Anti-gay pastor Fred Phelps Sr. dies at 84

The Rev. Fred Phelps Sr., founder of the Kansas church known for anti-gay protests and pickets at military funerals, died Thursday. He was 84. (AP Photo/Charlie Riedel, File)

The Rev. Fred Phelps Sr., founder of the Kansas church known for anti-gay protests and pickets at military funerals, died Thursday. He was 84. (AP Photo/Charlie Riedel, File)

By John Hanna

Associated Press

TOPEKA, Kan. – The Rev. Fred Phelps Sr., the fiery founder of a small Kansas church who led outrageous and hate-filled protests that blamed almost everything, including the deaths of AIDS victims and U.S. soldiers, on America’s tolerance for gay people, has died. He was 84.

Daughter Margie Phelps told The Associated Press that Fred Phelps, whose actions drew international condemnation, died around midnight Thursday. She didn’t provide the cause of death or the condition that recently put him in hospice care.

Throughout his life, Phelps and the Westboro Baptist Church, a small congregation made up almost entirely of his extended family, tested the boundaries of free speech, violating accepted societal standards for decency in their unapologetic assault on gays and lesbians. In the process, some believe he even helped the cause of gay rights by serving as such a provocative symbol of intolerance.

Phelps believed any misfortune, most infamously the deaths of American soldiers killed in Iraq and Afghanistan, was God’s punishment for society’s tolerance of homosexuality. He and his followers carried forward their message bluntly, holding signs at funerals and public events that used ugly slurs and read “Thank God for dead soldiers.” God, he preached, had nothing but anger and bile for the moral miscreants of his creation.

“Can you preach the Bible without preaching the hatred of God?” Phelps asked in a 2006 interview with The Associated Press. “The answer is absolutely not. And these preachers that muddle that and use that deliberately, ambiguously to prey on the follies and the fallacious notions of their people, that’s a great sin.”

For those who didn’t like the message or the tactics, Phelps and his family had only disdain. “They need to drink a frosty mug of shut-the-hell-up and avert their eyes,” his daughter, Shirley Phelps-Roper, once told a group of Kansas lawmakers.

The activities of Phelps’ church, unaffiliated with any larger denomination, inspired a federal law and laws in more than 40 states limiting protests and picketing at funerals. He and a daughter were even barred from entering Britain for inciting hatred.

But in a major free-speech ruling in 2011, the U.S. Supreme Court held that the church and its members were protected by the U.S. Constitution’s First Amendment and could not be sued for monetary damages for inflicting pain on grieving families.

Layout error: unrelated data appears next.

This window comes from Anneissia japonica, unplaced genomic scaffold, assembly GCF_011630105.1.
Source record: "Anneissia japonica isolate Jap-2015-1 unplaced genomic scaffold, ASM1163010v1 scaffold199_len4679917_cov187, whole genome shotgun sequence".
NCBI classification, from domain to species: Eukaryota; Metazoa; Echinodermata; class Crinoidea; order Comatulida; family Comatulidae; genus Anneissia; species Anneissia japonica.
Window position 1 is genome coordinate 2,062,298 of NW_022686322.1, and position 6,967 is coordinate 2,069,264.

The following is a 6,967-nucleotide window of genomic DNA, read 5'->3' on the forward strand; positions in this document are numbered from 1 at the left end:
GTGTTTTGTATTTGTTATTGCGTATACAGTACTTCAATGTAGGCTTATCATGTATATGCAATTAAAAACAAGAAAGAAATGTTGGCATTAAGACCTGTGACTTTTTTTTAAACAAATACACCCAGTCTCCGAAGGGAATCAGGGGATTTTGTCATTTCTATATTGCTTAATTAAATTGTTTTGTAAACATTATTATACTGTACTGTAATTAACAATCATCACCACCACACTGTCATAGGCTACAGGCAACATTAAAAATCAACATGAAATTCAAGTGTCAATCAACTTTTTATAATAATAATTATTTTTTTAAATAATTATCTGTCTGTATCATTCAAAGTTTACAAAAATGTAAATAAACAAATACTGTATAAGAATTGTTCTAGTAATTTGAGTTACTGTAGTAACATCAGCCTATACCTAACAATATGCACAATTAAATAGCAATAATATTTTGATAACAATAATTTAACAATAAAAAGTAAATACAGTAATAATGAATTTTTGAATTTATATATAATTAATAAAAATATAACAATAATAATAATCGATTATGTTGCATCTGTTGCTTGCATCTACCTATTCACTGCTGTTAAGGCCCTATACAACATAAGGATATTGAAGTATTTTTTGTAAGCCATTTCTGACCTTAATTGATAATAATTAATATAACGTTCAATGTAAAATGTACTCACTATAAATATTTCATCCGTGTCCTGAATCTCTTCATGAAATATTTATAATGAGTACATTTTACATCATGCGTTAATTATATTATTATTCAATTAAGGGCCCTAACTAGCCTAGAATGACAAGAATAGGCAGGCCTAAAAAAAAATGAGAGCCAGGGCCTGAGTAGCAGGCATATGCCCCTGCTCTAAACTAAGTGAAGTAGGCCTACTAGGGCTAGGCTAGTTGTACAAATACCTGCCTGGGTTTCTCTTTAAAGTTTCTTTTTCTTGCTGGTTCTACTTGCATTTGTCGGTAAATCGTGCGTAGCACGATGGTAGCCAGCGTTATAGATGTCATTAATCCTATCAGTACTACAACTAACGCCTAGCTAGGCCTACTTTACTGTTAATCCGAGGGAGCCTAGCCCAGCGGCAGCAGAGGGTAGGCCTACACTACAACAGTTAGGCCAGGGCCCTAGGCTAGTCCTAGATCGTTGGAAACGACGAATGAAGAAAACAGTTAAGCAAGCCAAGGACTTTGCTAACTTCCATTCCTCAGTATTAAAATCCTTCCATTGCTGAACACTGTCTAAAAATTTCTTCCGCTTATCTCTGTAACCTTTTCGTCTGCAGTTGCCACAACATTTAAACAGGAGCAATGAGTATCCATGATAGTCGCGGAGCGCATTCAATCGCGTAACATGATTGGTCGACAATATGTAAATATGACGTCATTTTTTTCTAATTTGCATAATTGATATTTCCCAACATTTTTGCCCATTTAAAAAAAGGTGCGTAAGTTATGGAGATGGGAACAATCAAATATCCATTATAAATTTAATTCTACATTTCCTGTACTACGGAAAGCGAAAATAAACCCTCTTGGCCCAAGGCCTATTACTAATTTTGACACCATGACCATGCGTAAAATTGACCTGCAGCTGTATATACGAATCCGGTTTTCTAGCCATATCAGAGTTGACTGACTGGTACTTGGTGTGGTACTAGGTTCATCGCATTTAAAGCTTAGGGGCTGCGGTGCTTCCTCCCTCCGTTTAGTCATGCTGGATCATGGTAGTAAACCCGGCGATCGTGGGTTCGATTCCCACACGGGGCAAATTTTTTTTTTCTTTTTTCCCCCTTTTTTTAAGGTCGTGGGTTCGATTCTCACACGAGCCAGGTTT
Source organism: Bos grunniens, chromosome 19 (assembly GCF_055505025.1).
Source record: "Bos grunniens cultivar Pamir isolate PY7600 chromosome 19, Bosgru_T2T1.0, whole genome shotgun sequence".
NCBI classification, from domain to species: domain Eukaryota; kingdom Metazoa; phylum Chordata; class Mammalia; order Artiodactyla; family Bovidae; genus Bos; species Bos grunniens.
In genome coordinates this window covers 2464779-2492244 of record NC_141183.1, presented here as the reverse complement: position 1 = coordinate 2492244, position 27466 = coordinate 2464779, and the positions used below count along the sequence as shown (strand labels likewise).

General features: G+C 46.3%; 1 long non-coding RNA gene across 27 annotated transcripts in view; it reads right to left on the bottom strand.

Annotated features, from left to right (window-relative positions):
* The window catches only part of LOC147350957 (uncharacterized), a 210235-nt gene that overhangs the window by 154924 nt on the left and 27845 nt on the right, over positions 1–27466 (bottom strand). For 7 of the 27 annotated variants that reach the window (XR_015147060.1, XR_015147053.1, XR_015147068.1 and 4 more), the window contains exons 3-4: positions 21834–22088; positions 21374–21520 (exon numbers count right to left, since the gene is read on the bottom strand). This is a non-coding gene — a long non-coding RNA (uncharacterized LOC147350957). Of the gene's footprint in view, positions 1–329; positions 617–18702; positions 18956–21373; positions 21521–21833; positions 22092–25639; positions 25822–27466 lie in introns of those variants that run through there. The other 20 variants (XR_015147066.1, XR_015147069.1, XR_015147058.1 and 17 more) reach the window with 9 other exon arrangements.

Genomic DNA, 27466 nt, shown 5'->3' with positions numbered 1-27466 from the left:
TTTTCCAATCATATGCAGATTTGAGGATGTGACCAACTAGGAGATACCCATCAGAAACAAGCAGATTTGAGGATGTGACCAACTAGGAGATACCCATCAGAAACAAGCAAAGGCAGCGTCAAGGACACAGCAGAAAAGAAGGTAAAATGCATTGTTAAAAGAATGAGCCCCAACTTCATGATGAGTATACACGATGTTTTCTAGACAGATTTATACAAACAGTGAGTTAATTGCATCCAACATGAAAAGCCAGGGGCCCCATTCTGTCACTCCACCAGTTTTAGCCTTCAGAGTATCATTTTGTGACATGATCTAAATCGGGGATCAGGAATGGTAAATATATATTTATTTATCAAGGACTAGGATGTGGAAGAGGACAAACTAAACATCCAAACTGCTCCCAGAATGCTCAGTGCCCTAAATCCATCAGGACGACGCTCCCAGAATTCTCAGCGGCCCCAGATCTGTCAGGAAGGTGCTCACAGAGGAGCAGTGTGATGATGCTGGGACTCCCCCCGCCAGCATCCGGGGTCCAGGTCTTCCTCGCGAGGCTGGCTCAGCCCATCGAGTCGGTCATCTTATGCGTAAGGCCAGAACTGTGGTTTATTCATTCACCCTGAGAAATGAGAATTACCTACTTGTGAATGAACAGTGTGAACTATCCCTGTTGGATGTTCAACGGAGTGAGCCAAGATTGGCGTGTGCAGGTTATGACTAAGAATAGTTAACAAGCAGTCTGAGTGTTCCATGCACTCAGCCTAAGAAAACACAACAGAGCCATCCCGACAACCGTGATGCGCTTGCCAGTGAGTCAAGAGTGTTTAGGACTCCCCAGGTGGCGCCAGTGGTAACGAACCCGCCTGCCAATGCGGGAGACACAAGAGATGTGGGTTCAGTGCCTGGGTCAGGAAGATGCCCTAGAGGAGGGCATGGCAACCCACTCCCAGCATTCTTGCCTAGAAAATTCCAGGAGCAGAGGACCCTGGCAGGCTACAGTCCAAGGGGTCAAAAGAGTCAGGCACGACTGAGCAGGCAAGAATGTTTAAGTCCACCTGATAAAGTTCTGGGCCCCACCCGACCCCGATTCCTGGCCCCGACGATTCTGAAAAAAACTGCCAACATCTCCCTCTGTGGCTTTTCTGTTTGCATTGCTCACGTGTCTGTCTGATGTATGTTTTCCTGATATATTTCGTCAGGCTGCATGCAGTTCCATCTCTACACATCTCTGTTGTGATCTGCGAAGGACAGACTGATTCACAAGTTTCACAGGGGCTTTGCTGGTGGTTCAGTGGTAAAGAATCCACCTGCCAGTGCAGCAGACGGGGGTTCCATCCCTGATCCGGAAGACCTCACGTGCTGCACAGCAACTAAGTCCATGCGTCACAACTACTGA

Helping the gay cause?

Yet despite that legal victory, some gay rights advocates believe all the attention Phelps generated served to advance their cause.

Sue Hyde, a staff member at the National Gay and Lesbian Task Force, said plenty of churches and ministers preach a message that attacks gay people. But Phelps and his family had “taken this out on the streets,” forcing people to confront their own views and rousing a protective instinct in parents and friends of gays and lesbians.

“It’s actually a wonderful recruiting tool for a pro-equality, pro-social acceptance movement,” she said. “To the Phelps family, that is not particularly important or relevant. They are not there to save us. They are there to advise us that we are doomed.”

Once seen as the church’s unchallengeable patriarch, Phelps’ public visibility waned as he grew older and he became less active in the church’s pickets, with daughters Shirley Phelps-Roper and Margie Phelps — an attorney who argued the church’s case before the U.S. Supreme Court — most often speaking for Westboro. In the fall of 2013, even they were replaced by a church member not related to Phelps by blood as Westboro’s chief spokesman.

In Phelps’ later years, the protests themselves were largely ignored or led to counter demonstrations that easily shouted down Westboro’s message. A motorcycle group known as the Patriot Guard arose to shield mourners at military funerals from Westboro’s notorious signs. At the University of Missouri in 2014, hundreds of students gathered to surround the handful of church members who traveled to the campus after football player Michael Sam came out as gay.

Phelps’ final weeks were shrouded in mystery. A long-estranged son, Nate Phelps, said his father had been voted out of the congregation in the summer of 2013 “after some sort of falling out,” but the church refused to discuss the matter. Westboro’s spokesman would only obliquely acknowledge this month that Phelps had been moved into a care facility because of health problems.

Asked if he was surrounded by family or friends at his death, Margie Phelps would only say that “all of his needs were met when he died.” There will be no funeral, she said.

Mississippi native

Fred Waldron Phelps was born in Meridian, Miss., on Nov. 13, 1929. He was raised a Methodist and once said he was “happy as a duck” growing up. He was an Eagle Scout, ran track and graduated from high school at age 16.